Raleigh’s never told anyone, but he’s pretty sure he died in his escape pod after nuking the Breach. He doesn’t even remember activating his own pod; the last thing he can fully recall is hitting the self destruct switch, and then...nothing.
Actually, that’s not quite true. He’d hit the switch, and part of his brain had whispered well, that’s it then-at least Mako got out and he felt calm, so calm about the fact that he was going to die with the Jaeger that had once saved his life. Then - and this is the part that keeps him from telling anyone else what happened down there, because Raleigh was sure he’d be pegged as 100% bonafide crazypants - Yancy started yelling at him.
He was still in the drivesuit he’d died in, for Christ’s sake, clear as day, right next to him in the Conn-Pod - and he was pissed. What the fuck are you doing?! he screamed through his helmet, grabbing Raleigh by the arm and shoving him towards the control arm that would load him into the remaining escape pod. Get up, you son of a bitch! This ain’t a suicide run!
“I can’t, Yance,” he’d said, or maybe just thought it because his lungs were burning from lack of oxygen, and everything was blurring together into a gray fuzz as he curled up on the deck and waited to lose consciousness.
Like hell you can’t, Yancy replied, and shook his head. His sad smile cut through the haze in Raleigh’s vision. Jesus, I’ve still gotta do everything for you, don’t I?
Then everything went black. Then everything went white, and that’s when Raleigh thinks he died.
“Due to the loss of communications with Gipsy Danger after entering the Breach, we lack exact times for the events subsequent to the ejection of Ranger Mori’s escape pod. The following is a statement by Ranger Becket, based on his recollection of what he experienced and documented to the best of his abilities:
‘Approximately one minute after launching Ranger Mori’s escape pod, I released myself from my safety harness in order to access the manual switch to trigger the self-destruct sequence. Upon starting the sequence, I returned to my safety harness, while monitoring the shutdown of Gipsy Danger’s noncritical systems to ensure the pilot ejection protocol remained active. I then buckled myself back into my harness and activated the ejection process.’
“Ranger Becket’s escape pod emerged from the Breach approximately two minutes after Ranger Mori’s pod had already surfaced. We do not have an exact time of launch because Ranger Becket’s pod did not transmit the standard pilot vitals and retrieval signal as was expected. At this time, J-Tech Specialist Choi is unsure whether this was due to loss of communications caused by the Breach, or mechanical failure on the part of the escape pod. A full report containing the root cause will be provided upon investigation.”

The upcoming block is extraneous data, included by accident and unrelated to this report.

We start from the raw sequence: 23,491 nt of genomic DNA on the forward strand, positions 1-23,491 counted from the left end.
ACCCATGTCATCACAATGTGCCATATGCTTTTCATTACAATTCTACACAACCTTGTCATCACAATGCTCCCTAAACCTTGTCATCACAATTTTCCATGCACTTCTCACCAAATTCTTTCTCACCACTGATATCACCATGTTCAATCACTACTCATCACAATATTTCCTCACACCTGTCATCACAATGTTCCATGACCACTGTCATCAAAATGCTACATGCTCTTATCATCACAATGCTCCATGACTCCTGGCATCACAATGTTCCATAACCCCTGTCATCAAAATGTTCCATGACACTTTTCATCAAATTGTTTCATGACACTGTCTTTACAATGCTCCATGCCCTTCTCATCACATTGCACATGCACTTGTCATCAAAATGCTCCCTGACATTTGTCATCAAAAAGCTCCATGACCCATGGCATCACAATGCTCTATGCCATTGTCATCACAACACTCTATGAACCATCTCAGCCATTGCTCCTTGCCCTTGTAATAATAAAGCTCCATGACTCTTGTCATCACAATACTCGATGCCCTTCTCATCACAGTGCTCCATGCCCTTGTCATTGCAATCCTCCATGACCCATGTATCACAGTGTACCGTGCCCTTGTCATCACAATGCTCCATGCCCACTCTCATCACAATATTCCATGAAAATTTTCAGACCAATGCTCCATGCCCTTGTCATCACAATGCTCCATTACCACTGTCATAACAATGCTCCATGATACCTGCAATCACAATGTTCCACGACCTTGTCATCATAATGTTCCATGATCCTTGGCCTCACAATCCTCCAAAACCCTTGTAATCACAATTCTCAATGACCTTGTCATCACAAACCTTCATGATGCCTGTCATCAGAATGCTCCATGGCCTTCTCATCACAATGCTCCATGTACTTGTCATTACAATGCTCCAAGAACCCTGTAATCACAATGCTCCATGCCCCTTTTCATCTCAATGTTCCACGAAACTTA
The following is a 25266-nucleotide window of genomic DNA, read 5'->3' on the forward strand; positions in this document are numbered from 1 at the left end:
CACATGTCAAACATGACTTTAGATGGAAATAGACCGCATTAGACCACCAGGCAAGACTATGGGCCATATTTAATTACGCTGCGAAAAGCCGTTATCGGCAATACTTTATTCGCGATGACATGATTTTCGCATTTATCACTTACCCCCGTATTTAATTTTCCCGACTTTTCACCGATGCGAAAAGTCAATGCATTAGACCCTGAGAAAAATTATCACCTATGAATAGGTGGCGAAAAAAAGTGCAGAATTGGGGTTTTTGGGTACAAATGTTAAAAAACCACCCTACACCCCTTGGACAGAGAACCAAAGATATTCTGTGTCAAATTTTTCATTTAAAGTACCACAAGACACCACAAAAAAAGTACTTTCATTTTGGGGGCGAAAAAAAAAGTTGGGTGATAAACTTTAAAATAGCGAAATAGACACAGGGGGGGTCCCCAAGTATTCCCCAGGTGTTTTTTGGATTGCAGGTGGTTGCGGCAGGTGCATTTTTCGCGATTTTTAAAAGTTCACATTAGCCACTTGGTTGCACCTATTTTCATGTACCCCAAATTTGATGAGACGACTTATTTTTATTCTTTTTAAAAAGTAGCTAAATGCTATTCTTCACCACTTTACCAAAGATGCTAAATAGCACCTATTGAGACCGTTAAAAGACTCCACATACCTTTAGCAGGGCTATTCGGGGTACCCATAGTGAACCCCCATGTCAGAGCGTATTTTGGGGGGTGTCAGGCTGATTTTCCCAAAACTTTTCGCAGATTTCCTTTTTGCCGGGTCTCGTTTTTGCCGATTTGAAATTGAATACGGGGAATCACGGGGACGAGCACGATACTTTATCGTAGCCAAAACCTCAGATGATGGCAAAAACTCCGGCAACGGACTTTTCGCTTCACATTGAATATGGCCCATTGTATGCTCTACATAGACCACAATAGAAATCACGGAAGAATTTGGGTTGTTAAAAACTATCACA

- Excerpt from Operation Pitfall official combat report
The Drift hangover he and Mako shared had been fierce, worse than Raleigh ever remembered it being with Yancy. There was a solid day and a half where they literally forgot they were two separate people, which got confusing for the doctors real fast. After the third time Raleigh was asked a question that Mako answered from a completely different room, they finally figured out what was going on and put them next to each other. It took about a week and a half of time together back at the Shatterdome before they felt close to normal again, quietly adjusting to being back in their own heads.
For a while, he couldn’t recall anything after diving into the Breach. It came back in bits and pieces; the flashes he caught of Mako’s memories pulled his own forward until he had almost a whole picture. Not all of it, though - the doctors said that the effort of piloting solo, combined with oxygen deprivation, likely meant he’d fried whatever brain cells had contained those last couple of minutes between flipping the switch and finding himself on the surface.
Then he found a forgotten photograph of Yancy in his drivesuit while going through his bag.
When Mako got back to his room - her room? Raleigh didn’t know anymore - he was staring at the picture in his hands, silent and unmoving, and she climbed onto the bed with him and held him until he finally turned around and asked if she wanted to go for a run with him. As though he hadn’t just been catatonic for the better part of a day.